The only way we can recover planet Earth from mortal danger is to stop intensive agricultural practices and stop being so damned wasteful. This is not a sweetie shop with everything going for free. Its our home planet and its the only one we have got so get wise and grow up. We don't need stupid statements to muddy the scientific findings.
+3 # Holmes 2013-01-22 21:22
Actually when we went Minimum Tillage in the SW of Western Australia, we did reduce our total energy inputs, tractor hours, slow up our water erosion rates (in one trial to less than soil formation rates in a landscape 1.5 bill years old, similar to wind erosion. We also improved out utilization of rain (mostly rain fed agriculture here) so that farmers could routinely approach the limits of yield for the available water. This also reduces the rate of salination of the landscape, a huge problem here.

I feel that the myth of 'organic farming' is just that. It is good farming. You use the best tools for the situation, and with a bit of thought and care, you will be surprised just how close the outcomes in total land care the result will be.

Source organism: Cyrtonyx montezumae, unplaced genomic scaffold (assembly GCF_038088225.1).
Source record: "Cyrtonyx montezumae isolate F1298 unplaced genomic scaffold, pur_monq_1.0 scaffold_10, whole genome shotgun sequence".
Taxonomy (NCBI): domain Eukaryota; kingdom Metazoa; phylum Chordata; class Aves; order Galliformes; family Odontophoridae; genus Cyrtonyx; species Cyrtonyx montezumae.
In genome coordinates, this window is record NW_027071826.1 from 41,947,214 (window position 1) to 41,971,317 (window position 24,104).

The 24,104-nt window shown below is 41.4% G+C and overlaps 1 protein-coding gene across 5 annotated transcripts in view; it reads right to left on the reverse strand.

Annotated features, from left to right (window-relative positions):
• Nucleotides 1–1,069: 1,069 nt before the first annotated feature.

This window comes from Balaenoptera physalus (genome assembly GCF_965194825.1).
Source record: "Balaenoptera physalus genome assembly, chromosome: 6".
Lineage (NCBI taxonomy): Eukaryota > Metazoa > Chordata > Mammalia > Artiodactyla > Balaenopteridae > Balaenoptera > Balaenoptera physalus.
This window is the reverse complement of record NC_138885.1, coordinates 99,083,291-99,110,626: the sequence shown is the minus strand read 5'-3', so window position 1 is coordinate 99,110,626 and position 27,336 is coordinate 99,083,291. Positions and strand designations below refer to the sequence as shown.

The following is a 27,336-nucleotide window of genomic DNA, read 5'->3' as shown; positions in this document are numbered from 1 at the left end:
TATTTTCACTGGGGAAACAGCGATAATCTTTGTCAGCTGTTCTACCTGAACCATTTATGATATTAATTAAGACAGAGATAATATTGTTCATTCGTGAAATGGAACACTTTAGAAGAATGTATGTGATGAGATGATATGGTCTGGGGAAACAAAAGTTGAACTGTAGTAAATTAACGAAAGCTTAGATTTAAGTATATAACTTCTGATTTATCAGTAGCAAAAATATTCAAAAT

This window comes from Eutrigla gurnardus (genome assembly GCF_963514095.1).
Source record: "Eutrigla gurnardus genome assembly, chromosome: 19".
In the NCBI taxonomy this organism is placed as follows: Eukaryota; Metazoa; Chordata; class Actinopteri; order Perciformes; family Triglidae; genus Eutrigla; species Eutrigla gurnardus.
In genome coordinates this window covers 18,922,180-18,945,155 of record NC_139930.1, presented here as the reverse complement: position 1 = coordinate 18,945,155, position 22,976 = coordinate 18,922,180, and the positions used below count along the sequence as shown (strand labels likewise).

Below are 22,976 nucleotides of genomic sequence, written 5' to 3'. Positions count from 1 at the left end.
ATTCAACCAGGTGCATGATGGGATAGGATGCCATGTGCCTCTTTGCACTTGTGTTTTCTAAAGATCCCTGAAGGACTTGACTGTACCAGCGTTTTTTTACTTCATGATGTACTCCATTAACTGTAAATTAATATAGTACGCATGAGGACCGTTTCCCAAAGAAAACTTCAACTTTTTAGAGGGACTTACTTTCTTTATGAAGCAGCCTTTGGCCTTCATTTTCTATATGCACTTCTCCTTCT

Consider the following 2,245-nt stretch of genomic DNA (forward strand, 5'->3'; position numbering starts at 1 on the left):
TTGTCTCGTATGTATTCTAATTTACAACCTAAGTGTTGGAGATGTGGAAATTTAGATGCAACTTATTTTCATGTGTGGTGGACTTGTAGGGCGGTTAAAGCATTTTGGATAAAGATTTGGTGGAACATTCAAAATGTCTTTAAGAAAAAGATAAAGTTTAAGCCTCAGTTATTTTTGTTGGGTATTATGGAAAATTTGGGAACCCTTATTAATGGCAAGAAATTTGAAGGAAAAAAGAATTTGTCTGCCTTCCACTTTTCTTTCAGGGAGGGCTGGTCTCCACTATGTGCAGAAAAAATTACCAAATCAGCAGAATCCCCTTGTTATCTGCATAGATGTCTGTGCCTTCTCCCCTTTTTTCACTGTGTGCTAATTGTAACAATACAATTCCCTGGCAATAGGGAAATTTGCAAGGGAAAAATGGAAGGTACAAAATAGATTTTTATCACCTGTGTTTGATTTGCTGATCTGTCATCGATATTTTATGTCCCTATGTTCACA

If you use 10 grams / ha of a pesticide to kill sorrel which requires not more than 50 g of oil to make, and which repeated cultivations / stock rotations / pH adjustments will not control, you cannot even drive your tractor to the field on 50 mL of oil.

While working in the are, I felt that the old Scottish song ' You take the High Road, and I take the Low road..' seemed appropriate as total land care was our aim. The option of walking away and letting the bush regenerate is on the table as subsidies in the EU and USA are severely costing these farmers. Covering the area with solar panels and selling electricity is another.
0 # AMLLLLL 2013-01-22 14:17
Hey Above, relax and watch this:

The whole movie is much more pleasantly informative if you're not afraid to watch.
+1 # MainStreetMentor 2013-01-24 06:51
again: "It's the greed, stupid!" And greed which implements negative environmental impact - environmental impact which has long term, disastrous effects for every living thing. The greedy who promote, advocate and initiate CAFOs are in fact and deed, condeming their own children and grandchildre - and ALL their posterity for a chance at another dollar bill.
+3 # Eliza D 2013-01-25 17:15